SAP reports one of its best years ever

Program to lure former PeopleSoft, J.D. Edwards customers away from Oracle resulted in around 200 businesses switching to SAP

SAP, the world's largest supplier of business application software, is letting the numbers speak for themselves: eight consecutive quarters of double-digit growth, record-breaking fourth quarter sales, higher profits, and more employees. The figures the company presented Wednesday at a news conference in Frankfurt are among the company's best ever.

Net income for the quarter was €619 million ($733 as of Dec. 31, the last day in the period being reported), up 14 percent from the fourth quarter of 2004. Full-year net income in 2005 was €1.50 billion, or €4.83 per share, compared with €1.31 billion, or €4.22 per share, the year before.

Business is so good, in fact, that SAP is now predicting 2006 sales to increase between 15 percent and 17 percent.

At the beginning of 2005, the Walldorf, Germany, software vendor had forecasted sales growth of between 10 percent and 12 percent but later upped that figure to between 12 percent and 14 percent.

"This is a realistic growth forecast," said SAP Chief Executive Officer Henning Kagermann at the Webcast news conference. "We don't poker with these figures. If we expect them to rise, we say so, and if we don't see them rising, we also say so."

Why so much optimism? Enterprise customers are starting to bite into SAP's NetWeaver integration platform and the company's Enterprise Services Architecture offerings, while small and medium-size businesses are being won over with products they can more easily run and afford, according to Kagermann.

New products are also on the way, including a customer relationship management on-demand offering expected in the first quarter, he said.

SAP has built up a foundation of products from which the company expects to expand from the $30 billion addressable market today to a $70 billion market projected by the end of the decade, Kagermann said.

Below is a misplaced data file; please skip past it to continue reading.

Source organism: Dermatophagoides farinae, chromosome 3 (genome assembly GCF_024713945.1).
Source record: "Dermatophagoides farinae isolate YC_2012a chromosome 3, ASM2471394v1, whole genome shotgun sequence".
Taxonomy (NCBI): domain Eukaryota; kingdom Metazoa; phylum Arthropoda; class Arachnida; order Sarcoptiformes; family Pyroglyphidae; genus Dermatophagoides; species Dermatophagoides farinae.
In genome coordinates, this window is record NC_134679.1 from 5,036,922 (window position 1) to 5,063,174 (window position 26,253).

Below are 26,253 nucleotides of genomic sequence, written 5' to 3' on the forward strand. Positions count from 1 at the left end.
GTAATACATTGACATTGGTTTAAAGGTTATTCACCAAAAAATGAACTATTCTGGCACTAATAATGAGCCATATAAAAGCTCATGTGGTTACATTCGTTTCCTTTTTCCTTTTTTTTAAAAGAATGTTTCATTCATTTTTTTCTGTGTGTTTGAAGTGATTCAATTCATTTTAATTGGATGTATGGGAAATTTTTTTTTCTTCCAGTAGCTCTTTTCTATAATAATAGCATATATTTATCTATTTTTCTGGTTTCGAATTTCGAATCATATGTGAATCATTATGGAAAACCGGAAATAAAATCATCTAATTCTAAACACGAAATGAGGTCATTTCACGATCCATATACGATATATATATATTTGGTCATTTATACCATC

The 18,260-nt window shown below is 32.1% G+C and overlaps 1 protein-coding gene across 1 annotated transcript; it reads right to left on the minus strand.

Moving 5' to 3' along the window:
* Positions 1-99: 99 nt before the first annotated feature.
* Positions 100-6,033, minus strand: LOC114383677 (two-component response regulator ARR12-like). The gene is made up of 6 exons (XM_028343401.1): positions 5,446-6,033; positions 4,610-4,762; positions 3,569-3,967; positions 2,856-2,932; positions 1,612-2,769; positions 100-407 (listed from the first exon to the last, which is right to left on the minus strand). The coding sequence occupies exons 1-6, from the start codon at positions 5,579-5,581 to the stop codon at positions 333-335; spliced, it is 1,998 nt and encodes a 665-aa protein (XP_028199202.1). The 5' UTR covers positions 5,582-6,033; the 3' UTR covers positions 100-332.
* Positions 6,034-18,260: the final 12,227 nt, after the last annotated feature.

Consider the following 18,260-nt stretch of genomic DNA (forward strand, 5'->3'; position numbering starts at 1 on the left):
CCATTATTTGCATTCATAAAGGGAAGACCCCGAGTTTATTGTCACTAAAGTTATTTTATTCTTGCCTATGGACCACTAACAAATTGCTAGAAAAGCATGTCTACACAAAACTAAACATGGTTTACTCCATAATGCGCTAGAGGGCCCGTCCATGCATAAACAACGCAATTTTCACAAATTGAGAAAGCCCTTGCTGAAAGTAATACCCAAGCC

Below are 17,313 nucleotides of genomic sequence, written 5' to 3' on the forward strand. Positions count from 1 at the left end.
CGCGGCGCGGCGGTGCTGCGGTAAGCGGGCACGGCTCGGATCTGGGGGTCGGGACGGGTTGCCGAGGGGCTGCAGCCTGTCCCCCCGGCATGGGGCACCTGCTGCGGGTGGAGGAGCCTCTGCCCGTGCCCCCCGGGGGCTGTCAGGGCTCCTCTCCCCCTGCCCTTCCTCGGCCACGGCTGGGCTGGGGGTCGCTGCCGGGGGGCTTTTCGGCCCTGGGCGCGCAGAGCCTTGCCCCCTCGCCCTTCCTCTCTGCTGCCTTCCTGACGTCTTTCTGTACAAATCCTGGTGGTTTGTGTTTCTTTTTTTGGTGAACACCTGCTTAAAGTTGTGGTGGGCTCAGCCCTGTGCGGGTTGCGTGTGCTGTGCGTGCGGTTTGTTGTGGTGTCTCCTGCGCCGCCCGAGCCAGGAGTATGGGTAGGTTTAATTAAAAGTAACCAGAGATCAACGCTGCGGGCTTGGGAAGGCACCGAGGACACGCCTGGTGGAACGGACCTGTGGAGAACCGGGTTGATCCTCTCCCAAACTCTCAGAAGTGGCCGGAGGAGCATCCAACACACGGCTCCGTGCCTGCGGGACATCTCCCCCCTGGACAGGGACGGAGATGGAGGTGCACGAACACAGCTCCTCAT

Software revenue in the fourth quarter increased 18 percent to €1.18 billion, from €1.00 billion in the same period a year earlier. Full-year software revenue also rose 18 percent to €2.78 billion, from €2.36 billion the year before.

An important part of software sales for future business because is the follow-on revenue from software maintenance and consulting that SAP is able to generate.

The Americas, in particular the U.S., and Asia are driving sales growth, according to Léo Apotheker, SAP board member and president of customer solutions and operations. "Our full-year revenue in the Americas exceeded €1 billion for the first time," he said.

Fourth-quarter software license revenue in the Americas increased 34 percent to €425 million from €318 million in the same period a year earlier. Full-year software revenue rose 32 percent to €1.03 billion from €780 million a year earlier.

The U.S. accounted for the lion's share of that growth, with software revenue soaring 31 percent to €820 million in 2005, compared with €625 million the year before.

The Safe Passage program, launched to lure former PeopleSoft and J.D. Edwards customers away from Oracle, resulted in around 200 businesses switching to SAP, according to Apotheker.

Asked if a similar initiative launched by Oracle has stolen any SAP customers, the executive said: "not one, zero."

In Asia, software license revenue in the fourth quarter was up 25 percent to €132 million from €105 million in the same period a year earlier. Full-year software revenue increased 25 percent to €363 million from €289 million.

"We had a strong year in the Asia-Pacific region, particularly in China and Asia, " Apotheker said. "We have introduced marketing strategies in these regions to tap growth opportunities."

Sales in Japan are also recovering, he said, pointing to a 6 percent increase to €122 million in the fourth quarter

Although the percentage of sales growth SAP achieved in the EMEA (Europe, Middle East, Africa) region is below that of the Americas and Asia, Kagermann said the company was satisfied with the performance. SAP can hardly be expected to continuously post double-digit growth rates in markets, such as Germany, where the company already controls most of the market, he said.

Fourth-quarter license revenue in the EMEA region grew 8 percent to €626 million from €580 million. For the full year, revenue also grew 8 percent to €1.39 billion from €1.29 billion.

SAP employed 35,873 people at the end of the 2005, up 11 percent over the previous year.

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